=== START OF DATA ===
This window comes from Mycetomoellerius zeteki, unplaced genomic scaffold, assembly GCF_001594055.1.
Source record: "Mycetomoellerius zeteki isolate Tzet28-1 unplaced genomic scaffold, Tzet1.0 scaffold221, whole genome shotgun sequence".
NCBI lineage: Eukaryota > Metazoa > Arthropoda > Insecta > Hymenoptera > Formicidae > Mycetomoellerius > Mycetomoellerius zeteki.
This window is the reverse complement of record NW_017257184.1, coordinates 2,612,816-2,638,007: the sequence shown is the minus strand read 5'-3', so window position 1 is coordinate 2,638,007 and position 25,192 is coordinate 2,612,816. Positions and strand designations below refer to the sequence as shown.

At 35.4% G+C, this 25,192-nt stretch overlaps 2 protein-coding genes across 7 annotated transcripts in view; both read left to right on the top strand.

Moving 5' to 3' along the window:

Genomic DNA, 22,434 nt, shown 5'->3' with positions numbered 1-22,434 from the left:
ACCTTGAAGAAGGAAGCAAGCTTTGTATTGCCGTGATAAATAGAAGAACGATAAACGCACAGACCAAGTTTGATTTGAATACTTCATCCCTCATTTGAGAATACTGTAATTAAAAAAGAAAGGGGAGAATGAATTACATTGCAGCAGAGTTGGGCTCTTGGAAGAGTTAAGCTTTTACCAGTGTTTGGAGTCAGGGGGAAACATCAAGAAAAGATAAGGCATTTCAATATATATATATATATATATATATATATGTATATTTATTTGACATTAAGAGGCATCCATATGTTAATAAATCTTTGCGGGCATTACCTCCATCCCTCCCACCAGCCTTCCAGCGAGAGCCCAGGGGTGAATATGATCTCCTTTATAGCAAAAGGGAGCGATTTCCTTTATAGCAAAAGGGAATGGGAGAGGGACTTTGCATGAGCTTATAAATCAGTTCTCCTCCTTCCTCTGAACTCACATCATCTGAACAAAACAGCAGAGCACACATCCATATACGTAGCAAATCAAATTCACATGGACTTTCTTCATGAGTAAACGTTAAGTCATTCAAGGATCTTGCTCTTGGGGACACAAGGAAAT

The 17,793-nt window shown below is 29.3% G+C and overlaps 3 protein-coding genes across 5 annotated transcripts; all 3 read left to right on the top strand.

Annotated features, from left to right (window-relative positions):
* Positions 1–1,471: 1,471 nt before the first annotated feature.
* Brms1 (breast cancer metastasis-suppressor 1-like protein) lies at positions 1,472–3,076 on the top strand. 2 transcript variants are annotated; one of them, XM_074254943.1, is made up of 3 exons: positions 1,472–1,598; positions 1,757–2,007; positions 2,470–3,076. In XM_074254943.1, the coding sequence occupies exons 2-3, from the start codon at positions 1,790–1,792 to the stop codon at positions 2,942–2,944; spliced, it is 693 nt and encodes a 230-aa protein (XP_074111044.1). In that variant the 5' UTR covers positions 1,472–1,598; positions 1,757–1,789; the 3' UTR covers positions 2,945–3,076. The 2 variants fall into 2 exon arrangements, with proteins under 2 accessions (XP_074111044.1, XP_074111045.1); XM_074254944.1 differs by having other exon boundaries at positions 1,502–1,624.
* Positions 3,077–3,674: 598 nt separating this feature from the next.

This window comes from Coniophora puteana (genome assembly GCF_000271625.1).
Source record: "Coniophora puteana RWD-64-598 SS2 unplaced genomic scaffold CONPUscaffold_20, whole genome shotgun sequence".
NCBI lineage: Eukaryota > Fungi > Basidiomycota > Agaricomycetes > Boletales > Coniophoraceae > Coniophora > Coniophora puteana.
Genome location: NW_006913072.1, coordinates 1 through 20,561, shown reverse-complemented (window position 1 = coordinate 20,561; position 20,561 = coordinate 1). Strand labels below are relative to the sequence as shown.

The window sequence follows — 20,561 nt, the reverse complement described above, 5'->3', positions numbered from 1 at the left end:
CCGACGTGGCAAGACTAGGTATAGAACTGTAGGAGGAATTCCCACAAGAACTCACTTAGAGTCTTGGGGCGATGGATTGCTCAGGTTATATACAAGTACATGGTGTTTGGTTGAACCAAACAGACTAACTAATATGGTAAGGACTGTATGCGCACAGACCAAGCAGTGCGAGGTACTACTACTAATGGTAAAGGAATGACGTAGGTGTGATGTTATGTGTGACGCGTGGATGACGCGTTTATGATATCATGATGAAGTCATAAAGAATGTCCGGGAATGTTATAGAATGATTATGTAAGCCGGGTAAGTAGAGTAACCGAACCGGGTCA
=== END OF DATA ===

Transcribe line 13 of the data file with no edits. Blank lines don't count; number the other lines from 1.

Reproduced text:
* Positions 3,077–3,674: 598 nt separating this feature from the next.